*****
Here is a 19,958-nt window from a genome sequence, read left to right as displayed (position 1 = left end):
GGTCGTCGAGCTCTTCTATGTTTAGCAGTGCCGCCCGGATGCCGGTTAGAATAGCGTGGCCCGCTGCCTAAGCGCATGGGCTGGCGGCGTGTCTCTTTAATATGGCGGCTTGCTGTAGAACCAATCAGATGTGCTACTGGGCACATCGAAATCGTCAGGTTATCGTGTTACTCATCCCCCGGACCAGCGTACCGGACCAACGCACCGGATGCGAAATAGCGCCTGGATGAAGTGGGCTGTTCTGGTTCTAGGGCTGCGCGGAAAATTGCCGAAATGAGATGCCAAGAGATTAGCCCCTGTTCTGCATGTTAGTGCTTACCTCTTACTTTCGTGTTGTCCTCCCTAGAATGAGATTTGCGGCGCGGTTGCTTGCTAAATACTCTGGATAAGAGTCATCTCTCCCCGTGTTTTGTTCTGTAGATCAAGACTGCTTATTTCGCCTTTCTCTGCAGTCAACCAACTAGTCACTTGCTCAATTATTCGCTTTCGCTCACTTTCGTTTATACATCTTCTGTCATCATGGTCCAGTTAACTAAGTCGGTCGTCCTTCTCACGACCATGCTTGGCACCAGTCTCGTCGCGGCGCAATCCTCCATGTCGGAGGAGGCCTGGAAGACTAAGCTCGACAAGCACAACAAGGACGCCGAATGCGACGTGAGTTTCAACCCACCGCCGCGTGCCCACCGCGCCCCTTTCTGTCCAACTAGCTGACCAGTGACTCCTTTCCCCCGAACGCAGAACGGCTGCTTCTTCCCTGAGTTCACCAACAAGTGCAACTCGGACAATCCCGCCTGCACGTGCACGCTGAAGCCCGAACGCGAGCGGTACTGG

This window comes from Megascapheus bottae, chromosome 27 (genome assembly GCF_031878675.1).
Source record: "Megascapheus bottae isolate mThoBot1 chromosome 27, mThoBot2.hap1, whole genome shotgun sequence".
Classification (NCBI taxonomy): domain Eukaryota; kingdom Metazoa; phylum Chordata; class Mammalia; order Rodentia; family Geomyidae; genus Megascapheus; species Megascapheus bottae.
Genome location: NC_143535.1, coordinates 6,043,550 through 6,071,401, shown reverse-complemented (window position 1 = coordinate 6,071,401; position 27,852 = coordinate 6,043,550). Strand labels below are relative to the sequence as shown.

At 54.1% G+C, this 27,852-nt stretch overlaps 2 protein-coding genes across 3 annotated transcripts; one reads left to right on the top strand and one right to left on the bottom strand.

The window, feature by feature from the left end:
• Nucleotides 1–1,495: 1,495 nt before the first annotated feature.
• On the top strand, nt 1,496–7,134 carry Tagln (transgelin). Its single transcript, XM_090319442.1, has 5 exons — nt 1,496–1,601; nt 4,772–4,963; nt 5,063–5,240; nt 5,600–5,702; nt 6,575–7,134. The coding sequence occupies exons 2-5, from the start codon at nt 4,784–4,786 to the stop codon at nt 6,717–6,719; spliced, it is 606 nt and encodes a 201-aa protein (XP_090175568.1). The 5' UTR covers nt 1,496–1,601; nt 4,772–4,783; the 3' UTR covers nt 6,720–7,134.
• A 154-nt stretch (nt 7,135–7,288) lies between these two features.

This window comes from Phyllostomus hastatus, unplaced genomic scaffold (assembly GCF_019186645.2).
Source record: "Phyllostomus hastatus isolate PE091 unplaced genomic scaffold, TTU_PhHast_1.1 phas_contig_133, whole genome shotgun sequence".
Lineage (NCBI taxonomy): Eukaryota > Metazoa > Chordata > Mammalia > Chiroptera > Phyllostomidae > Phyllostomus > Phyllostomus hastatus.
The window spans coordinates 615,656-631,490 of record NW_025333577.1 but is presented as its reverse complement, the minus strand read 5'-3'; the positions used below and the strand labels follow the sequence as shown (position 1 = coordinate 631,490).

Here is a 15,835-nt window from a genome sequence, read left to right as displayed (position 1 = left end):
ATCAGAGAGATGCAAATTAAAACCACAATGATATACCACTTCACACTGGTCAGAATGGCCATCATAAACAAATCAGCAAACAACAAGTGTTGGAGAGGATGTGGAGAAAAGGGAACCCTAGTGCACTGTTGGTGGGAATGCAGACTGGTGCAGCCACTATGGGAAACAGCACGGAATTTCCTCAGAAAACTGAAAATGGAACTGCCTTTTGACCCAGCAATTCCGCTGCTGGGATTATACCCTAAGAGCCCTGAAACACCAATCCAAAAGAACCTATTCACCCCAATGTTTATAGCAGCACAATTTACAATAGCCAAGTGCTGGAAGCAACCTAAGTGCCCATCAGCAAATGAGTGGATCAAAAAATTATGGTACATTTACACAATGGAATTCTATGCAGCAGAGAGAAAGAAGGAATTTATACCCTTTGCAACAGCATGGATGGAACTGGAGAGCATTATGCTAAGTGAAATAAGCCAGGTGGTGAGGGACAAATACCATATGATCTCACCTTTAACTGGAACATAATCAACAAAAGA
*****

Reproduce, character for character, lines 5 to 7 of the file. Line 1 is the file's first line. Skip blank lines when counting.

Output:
Classification (NCBI taxonomy): domain Eukaryota; kingdom Metazoa; phylum Chordata; class Mammalia; order Rodentia; family Geomyidae; genus Megascapheus; species Megascapheus bottae.
Genome location: NC_143535.1, coordinates 6,043,550 through 6,071,401, shown reverse-complemented (window position 1 = coordinate 6,071,401; position 27,852 = coordinate 6,043,550). Strand labels below are relative to the sequence as shown.

At 54.1% G+C, this 27,852-nt stretch overlaps 2 protein-coding genes across 3 annotated transcripts; one reads left to right on the top strand and one right to left on the bottom strand.